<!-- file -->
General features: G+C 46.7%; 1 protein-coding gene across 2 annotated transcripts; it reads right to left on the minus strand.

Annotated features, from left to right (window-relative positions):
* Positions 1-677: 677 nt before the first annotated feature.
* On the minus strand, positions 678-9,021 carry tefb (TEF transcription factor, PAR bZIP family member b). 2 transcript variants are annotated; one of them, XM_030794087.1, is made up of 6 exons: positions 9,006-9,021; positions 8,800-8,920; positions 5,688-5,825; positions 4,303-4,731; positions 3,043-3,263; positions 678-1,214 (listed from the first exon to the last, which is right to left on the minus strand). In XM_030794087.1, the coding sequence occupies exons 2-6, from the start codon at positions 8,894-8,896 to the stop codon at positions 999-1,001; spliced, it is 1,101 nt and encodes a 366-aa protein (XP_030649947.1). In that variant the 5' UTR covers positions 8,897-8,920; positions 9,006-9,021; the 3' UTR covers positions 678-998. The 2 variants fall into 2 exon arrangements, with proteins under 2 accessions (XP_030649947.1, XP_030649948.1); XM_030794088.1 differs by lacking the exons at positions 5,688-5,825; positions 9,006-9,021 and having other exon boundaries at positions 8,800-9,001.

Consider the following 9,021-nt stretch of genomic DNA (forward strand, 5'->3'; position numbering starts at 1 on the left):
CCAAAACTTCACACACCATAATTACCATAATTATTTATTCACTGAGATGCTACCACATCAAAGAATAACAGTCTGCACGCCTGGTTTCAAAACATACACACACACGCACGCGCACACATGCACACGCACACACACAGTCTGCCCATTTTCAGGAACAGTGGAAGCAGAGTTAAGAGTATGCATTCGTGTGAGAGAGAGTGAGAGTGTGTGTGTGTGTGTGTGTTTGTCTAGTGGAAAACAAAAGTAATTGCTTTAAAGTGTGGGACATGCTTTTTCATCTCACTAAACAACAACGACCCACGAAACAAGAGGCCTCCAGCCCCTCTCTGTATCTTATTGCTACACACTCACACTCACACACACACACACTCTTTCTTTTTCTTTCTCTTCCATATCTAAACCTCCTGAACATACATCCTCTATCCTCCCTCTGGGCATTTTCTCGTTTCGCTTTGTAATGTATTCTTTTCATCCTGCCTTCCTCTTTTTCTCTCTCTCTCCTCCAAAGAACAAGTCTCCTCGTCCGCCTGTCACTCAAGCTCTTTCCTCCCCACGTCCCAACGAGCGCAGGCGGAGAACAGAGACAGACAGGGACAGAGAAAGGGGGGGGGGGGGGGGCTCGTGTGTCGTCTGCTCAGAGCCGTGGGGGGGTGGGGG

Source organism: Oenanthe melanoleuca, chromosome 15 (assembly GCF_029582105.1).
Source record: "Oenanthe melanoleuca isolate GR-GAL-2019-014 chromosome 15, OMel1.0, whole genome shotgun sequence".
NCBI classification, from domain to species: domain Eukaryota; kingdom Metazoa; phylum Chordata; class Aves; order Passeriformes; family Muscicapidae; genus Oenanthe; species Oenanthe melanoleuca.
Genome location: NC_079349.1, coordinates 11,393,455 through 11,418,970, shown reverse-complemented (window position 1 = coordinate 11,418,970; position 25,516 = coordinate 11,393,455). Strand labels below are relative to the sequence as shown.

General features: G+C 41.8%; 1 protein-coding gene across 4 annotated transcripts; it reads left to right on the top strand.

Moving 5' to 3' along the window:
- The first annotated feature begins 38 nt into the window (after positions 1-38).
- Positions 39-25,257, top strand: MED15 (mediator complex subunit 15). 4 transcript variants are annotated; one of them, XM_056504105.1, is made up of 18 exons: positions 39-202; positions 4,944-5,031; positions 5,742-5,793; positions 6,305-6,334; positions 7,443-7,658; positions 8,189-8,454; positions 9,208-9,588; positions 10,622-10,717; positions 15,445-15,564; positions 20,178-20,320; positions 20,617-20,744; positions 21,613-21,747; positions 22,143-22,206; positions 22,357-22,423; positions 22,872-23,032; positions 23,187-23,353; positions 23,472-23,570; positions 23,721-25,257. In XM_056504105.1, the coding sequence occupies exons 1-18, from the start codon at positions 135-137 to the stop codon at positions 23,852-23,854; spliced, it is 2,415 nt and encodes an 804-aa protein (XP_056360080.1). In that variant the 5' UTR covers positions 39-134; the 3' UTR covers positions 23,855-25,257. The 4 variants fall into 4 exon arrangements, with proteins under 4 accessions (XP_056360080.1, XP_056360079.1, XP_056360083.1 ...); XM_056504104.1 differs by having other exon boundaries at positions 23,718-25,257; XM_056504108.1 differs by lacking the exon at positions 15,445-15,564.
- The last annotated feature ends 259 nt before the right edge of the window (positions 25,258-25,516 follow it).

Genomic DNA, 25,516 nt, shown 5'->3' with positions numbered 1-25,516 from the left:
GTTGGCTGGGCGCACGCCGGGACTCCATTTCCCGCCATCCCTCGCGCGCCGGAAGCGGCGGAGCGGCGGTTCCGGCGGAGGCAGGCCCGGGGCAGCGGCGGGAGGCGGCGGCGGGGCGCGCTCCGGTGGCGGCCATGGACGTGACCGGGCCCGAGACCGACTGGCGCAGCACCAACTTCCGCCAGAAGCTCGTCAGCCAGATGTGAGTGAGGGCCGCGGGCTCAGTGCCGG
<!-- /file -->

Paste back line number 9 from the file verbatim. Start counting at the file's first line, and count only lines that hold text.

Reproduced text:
NCBI classification, from domain to species: domain Eukaryota; kingdom Metazoa; phylum Chordata; class Aves; order Passeriformes; family Muscicapidae; genus Oenanthe; species Oenanthe melanoleuca.